Kudos to Kadrich
The Grand Junction City Council is debating whether to restore a 3 percent pay cut for city employees that was implemented in 2009. Council members, understandably, want more information before reaching a decision.
However, the fact that the council is having the discussion at all is due to a couple of factors. One is the slight uptick in city revenues this year, which is projected to continue into next year.
More importantly, City Manager Laurie Kadrich and her staff — with the support of the City Council — took aggressive action beginning in 2009, when it became clear that city revenues were tumbling. They reduced expenses in a variety of areas, but personnel costs were probably the most impacted. In addition to the salary cuts, total employment at the city has dropped from more than 700 to 630 people.
We mention the budget issue because it is among the more mundane — but incredibly important — issues that a city administrator must contend with.
We don’t always agree with Kadrich. Just a few weeks ago, we complained about the lack of transparency surrounding the city’s effort to land a minor league baseball team. No doubt, we’ll continue to disagree with her on issues in the future.
But, because we have been critical in the past, we believe it’s also important to recognize her accomplishments.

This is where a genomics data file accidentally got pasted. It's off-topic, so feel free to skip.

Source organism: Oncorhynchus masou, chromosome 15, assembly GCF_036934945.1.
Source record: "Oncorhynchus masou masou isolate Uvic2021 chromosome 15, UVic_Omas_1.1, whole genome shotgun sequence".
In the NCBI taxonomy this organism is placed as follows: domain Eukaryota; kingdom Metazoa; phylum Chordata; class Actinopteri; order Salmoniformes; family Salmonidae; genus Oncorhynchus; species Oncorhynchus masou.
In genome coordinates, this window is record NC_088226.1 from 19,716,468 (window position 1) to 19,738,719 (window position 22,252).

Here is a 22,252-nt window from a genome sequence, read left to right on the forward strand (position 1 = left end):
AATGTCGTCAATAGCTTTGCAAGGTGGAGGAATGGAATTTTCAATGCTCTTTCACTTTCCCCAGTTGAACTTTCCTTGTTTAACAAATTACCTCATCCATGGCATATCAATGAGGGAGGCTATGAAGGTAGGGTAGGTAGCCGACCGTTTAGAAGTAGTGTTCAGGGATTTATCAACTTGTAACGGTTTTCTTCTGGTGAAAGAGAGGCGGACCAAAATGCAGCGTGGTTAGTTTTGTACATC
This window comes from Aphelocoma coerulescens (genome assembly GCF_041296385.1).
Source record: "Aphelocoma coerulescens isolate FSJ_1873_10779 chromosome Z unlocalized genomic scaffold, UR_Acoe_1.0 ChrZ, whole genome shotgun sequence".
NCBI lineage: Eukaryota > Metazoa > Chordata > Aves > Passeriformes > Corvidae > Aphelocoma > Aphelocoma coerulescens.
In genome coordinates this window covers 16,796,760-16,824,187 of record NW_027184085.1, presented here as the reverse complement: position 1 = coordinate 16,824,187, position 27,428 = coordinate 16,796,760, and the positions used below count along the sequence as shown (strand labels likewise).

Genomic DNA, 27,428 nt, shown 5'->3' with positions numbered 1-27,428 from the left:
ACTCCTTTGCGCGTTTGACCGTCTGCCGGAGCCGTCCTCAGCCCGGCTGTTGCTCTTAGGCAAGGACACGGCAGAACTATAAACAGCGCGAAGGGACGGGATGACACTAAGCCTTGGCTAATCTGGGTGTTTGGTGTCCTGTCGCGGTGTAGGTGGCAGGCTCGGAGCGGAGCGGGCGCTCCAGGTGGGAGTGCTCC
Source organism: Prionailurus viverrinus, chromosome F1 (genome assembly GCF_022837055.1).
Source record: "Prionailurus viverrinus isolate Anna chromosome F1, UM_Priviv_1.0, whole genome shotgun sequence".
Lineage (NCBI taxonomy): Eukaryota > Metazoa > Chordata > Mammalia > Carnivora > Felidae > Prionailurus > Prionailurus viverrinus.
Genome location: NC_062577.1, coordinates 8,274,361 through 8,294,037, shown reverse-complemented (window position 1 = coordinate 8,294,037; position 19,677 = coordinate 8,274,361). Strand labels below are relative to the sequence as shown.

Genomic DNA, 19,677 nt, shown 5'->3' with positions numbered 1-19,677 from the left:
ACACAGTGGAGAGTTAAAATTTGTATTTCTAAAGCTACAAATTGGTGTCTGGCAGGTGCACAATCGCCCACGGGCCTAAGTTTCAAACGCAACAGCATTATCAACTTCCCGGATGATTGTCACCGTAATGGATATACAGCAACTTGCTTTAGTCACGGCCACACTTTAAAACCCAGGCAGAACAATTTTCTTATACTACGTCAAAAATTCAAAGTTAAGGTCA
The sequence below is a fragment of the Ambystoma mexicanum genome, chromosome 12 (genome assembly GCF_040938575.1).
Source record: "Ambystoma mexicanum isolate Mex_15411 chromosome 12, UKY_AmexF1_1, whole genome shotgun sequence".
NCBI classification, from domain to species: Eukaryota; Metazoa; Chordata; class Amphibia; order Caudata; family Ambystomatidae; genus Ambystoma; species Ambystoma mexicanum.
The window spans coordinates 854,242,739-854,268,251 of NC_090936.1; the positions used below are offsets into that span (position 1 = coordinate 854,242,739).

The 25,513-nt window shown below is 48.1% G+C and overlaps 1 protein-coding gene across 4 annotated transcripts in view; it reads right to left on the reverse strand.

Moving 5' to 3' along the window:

Kadrich could be taking a well-deserved victory lap right now because she took the lead on negotiating with officials from the Colorado Rockies to move a Rookie League farm club from Casper, Wyo., to Grand Junction. As a result of those efforts, and the unanimous decision of the City Council Monday night, the Grand Junction Rockies will begin playing at Suplizio Field next June.
That will be a boon to baseball fans around the region, who savor the opportunity to see young players working their way toward the Major Leagues while competing locally. It will also be an economic benefit to this community and to the city of Grand Junction.
While it’s been known for some time that the Monfort brothers, principal owners of the Colorado Rockies, were interested in locating a farm club in Grand Junction, Kadrich deserves credit for her work over six months to hammer out the details of the deal.
Then there is the new public safety facility that local folks have been watching take shape downtown. Three years ago, Kadrich led the effort to get city voters to approve plans for a much larger, more ambitious plan for new police and fire department headquarters. For a number of reasons, including the economy and the complexity of the ballot measures, voters rejected that plan.
After nearly a year of listening to voters on what sort of plan they would favor, Kadrich developed the plan that the City Council approved, which is allowing the new police building to be constructed without a tax hike. Although it is considerably scaled back from the 2008 plan, the net result is the Grand Junction Police Department will soon be in new facilities and out of an old building that everybody agreed was inadequate.
From the mundane to the baseball diamond, Kadrich can point to a number of clutch plays she’s made recently.